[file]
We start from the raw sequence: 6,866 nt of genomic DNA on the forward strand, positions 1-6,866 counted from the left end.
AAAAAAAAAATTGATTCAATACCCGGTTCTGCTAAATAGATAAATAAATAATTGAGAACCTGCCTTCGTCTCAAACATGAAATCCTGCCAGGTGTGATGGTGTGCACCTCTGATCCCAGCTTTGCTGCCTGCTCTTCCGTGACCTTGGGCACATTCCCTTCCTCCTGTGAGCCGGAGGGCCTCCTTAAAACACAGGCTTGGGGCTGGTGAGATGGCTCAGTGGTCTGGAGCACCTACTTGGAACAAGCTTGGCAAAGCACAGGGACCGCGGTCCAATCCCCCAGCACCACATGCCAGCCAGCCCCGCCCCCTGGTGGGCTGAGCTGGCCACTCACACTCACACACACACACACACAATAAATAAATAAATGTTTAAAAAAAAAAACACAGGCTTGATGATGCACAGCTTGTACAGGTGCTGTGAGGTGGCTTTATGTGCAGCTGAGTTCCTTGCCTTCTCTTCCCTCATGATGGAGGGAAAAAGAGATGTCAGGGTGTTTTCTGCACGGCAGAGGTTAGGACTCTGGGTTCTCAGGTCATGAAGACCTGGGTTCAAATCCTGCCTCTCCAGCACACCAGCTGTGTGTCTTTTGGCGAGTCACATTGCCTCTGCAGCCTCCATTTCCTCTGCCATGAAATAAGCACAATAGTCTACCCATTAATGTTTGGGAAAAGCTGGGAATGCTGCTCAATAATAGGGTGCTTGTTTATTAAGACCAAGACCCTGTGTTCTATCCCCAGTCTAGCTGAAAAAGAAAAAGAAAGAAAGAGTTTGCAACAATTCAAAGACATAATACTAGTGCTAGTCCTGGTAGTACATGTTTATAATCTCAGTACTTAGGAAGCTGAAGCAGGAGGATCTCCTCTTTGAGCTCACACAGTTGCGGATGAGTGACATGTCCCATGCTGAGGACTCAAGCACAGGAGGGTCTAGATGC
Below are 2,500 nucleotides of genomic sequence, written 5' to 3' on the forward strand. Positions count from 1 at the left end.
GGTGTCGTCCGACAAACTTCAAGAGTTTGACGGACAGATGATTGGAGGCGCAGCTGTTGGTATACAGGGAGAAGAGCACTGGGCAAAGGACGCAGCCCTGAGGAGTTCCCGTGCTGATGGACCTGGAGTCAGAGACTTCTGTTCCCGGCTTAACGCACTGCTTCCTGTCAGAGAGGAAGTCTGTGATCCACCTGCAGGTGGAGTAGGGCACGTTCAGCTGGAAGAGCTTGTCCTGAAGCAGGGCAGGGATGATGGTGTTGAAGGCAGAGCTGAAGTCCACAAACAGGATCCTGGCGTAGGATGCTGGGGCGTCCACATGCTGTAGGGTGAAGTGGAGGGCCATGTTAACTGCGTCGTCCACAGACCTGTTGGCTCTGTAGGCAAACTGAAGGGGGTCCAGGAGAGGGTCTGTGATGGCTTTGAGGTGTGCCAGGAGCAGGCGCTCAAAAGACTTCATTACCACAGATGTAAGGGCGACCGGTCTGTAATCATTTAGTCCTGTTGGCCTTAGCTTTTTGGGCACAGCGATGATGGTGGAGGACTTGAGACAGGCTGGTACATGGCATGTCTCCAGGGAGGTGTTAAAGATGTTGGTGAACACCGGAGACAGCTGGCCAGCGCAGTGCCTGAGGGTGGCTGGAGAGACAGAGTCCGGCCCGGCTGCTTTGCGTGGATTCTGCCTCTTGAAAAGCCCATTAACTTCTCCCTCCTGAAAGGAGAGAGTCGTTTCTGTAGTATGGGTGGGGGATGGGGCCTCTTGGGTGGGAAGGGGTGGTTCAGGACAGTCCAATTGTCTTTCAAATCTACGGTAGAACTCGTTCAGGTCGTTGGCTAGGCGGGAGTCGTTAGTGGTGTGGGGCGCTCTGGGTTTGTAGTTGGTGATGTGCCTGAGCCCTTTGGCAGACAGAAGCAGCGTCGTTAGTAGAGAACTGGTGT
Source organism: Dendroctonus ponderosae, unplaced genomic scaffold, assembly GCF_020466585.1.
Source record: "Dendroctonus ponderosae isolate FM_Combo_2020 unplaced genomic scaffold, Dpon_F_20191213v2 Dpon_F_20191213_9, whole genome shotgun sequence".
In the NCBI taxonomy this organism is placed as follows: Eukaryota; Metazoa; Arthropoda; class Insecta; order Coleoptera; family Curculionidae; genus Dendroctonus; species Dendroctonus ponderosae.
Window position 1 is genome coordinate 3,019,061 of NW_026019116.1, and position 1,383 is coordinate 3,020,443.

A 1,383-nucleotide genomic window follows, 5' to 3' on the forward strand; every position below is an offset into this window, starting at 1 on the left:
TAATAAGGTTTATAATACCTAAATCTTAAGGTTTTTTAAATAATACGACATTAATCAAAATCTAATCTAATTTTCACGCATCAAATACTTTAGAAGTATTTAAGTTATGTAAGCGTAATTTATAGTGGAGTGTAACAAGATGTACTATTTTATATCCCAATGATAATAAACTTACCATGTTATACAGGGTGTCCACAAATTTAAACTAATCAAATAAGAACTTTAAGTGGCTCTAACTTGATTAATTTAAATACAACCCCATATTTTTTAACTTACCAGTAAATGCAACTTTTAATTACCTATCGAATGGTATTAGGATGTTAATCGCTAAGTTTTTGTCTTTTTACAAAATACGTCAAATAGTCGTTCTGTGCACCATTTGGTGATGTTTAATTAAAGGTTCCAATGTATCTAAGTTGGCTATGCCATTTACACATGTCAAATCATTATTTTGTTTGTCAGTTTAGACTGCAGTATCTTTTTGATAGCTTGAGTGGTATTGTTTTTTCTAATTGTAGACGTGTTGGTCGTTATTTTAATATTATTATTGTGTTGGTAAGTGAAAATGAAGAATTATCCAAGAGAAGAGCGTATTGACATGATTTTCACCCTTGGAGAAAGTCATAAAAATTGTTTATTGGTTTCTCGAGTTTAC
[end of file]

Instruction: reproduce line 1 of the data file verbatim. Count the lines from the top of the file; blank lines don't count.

We start from the raw sequence: 6,866 nt of genomic DNA on the forward strand, positions 1-6,866 counted from the left end.